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fort, and be no longer the wretched tritheifl j but, the rational doctor. No longer predicat of a scholastic trinity. Put it not in the power of men of fense to say my Duncan is a poor creature —• a despicable bigot.

Let your work, for the future, be, as a good minister of Christ Jesus, to call us to repentance, compunction, and a sensibility of our follys; to live unspotted lines from the world, and to obtain every height of holyness and bea-* venly affection, which becomes those who are called to be sons and heirs of God with our mediator; that so we may be pardoned by God, our father, be renewed by his holy Spirit, and cleansed through the sanctifying paw* er of our Redeemer. This will be rational, just, and heavenly. Men and angels, the prophets, the apostles, and the great media-* tor will applaud you,

Poor Duncan was quite confounded with this free and rational answer, and for several minutes after it was ended could only squint with rage at his beautiful lady. He had never before heared his creed-makers, and his incomprehenfibles so treated. He did not think there was a mortal would dare to talk in such a manner; and that the wife of his bosom should be such an enemy to the orthodox confession; and declare only for a re* ligion of moral perfections, and the worship of God the Father, through one mediator j should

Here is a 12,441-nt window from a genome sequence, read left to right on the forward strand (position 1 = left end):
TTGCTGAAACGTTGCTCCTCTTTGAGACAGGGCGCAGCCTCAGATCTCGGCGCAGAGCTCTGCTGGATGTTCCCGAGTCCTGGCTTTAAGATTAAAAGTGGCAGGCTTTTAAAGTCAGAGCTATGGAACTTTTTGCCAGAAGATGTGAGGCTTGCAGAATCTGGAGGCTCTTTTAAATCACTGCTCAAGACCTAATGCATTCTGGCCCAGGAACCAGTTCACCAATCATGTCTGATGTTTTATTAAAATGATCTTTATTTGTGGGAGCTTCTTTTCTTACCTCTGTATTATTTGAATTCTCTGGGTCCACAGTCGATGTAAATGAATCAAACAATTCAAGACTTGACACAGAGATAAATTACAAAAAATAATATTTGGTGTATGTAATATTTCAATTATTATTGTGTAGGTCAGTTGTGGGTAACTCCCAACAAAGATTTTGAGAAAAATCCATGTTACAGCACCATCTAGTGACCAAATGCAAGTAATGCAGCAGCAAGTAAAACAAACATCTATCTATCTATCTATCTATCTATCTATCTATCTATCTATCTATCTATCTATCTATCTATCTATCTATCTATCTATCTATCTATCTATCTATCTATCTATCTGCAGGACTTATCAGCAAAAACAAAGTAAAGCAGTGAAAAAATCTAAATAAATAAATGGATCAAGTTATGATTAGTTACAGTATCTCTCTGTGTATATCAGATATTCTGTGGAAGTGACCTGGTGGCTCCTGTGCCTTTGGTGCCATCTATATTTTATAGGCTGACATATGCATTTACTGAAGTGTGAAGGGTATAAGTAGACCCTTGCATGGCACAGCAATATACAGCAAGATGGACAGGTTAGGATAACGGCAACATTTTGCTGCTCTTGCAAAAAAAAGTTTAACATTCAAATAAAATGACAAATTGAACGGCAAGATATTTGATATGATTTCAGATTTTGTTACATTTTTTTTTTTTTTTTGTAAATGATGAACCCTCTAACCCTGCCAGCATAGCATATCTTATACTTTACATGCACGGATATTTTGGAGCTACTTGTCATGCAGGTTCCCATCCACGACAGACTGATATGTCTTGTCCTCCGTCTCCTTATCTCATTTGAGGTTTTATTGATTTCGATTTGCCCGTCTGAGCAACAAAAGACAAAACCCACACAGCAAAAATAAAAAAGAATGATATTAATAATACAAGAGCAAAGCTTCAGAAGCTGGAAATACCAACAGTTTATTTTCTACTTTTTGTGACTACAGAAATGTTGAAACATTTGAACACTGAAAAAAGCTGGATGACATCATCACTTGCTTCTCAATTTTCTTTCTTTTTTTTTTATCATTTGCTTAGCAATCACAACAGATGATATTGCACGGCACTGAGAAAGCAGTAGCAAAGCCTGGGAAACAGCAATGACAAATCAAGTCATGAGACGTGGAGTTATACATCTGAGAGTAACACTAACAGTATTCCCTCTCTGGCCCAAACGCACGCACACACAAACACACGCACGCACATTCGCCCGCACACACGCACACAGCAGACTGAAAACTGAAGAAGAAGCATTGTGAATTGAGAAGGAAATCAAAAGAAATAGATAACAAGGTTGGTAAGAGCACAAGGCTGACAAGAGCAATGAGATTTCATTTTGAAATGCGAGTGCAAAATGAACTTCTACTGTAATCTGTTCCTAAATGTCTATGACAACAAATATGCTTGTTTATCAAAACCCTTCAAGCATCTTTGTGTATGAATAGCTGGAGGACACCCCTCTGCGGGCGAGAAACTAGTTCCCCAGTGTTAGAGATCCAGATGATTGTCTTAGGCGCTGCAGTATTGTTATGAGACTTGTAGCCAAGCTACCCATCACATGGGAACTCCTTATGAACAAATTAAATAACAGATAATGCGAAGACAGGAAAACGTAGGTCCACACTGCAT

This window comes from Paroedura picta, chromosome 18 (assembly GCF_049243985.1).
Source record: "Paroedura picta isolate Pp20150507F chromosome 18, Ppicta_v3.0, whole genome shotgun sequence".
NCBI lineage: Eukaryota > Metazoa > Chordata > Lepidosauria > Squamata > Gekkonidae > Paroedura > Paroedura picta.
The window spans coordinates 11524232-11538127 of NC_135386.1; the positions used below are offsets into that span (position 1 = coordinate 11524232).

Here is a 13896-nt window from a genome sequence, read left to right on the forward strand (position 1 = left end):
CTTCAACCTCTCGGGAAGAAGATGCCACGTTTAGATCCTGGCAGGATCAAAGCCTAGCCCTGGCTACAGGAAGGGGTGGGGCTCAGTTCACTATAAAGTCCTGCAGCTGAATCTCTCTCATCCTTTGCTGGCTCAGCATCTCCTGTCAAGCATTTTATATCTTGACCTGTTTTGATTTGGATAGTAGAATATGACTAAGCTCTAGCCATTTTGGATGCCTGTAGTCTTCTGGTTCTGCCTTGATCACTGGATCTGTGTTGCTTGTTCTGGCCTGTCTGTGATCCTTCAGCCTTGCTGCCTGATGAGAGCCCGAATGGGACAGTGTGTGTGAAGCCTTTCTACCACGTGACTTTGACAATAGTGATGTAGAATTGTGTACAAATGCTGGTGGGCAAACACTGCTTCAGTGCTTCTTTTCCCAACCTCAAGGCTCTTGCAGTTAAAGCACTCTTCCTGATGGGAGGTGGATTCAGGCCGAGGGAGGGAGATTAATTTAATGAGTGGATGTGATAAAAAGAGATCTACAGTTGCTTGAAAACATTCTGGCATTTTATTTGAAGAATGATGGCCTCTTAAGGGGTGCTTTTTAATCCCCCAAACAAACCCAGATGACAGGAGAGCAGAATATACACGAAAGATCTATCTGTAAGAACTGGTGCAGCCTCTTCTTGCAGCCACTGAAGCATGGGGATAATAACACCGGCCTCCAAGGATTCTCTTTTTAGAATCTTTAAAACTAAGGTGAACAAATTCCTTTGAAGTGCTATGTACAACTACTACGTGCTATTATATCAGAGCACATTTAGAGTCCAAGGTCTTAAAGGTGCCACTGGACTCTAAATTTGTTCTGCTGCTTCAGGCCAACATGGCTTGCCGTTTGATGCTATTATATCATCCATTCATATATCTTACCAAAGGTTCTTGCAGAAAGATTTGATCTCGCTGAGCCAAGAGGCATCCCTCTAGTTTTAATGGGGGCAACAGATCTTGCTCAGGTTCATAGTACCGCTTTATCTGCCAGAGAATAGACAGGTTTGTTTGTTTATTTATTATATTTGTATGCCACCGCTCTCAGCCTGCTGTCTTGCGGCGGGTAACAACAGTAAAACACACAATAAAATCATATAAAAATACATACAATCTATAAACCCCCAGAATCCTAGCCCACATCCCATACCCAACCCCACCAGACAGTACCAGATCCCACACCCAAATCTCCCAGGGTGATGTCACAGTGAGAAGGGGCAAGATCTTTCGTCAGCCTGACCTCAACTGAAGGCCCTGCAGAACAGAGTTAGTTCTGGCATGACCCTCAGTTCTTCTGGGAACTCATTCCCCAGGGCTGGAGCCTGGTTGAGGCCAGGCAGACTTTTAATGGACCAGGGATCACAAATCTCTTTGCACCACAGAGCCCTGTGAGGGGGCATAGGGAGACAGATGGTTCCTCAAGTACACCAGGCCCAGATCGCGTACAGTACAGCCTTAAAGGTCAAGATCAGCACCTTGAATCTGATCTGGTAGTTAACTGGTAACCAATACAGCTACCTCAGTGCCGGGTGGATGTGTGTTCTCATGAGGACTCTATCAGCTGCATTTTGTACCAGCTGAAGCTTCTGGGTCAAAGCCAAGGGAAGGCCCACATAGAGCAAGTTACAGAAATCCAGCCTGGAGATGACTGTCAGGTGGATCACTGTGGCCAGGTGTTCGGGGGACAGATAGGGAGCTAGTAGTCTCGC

rereceive nothing as religion but what beared the signatures of reason, and visibly conduced to the moral rectitude of the creature j this provoked him out of measure; and as soon as he was able to speak for passion, he began to abuse his Julia in the grosiest manner. You Samaritan, you apoftat. You womandevil. Yea, he would have thumped her most unmercifully, but that it was her good fortune to be greatly his superior, not only in strength of mind, but of body. This saved her from blows j but in every other respect he was, to the utmost of his power, her tormentor. The charms of her mind and person had no effect on this miserable bigot. He was an unrelenting tyrant to this admirable woman. He lived only for the destructive.-theology of Athanajius. It was his Venus. It was his beatific vision.—This was the thing that gave Mrs. Scbomberg so great an aversion to the monks. It did likewise give her such a surfeit of wedlock, that slie changes colour at the very name of a domefiic heroe.

Juliet JVeJl is the next beautiful figure, A deseripShe was born with every charm to please, o°Mift and is the happy mistress of every virtue un-Westder heaven. She was just two and twenty at this time I first saw her at Hali-farm, and then, so vastly pretty, that I should have been strangely perplexed, to whom to assign the golden

den apple, were I constituted judge, and Mrs. Benlow, Mrs. Schomberg, and Miss Cbawcer, had disputed the prize of beauty with her. Her person was quite faultless, and her face all harmony: Her eyes a deep delightful blue, well flit, sweet and even: Her lips and teeth are to this day what the correctest fancy could require.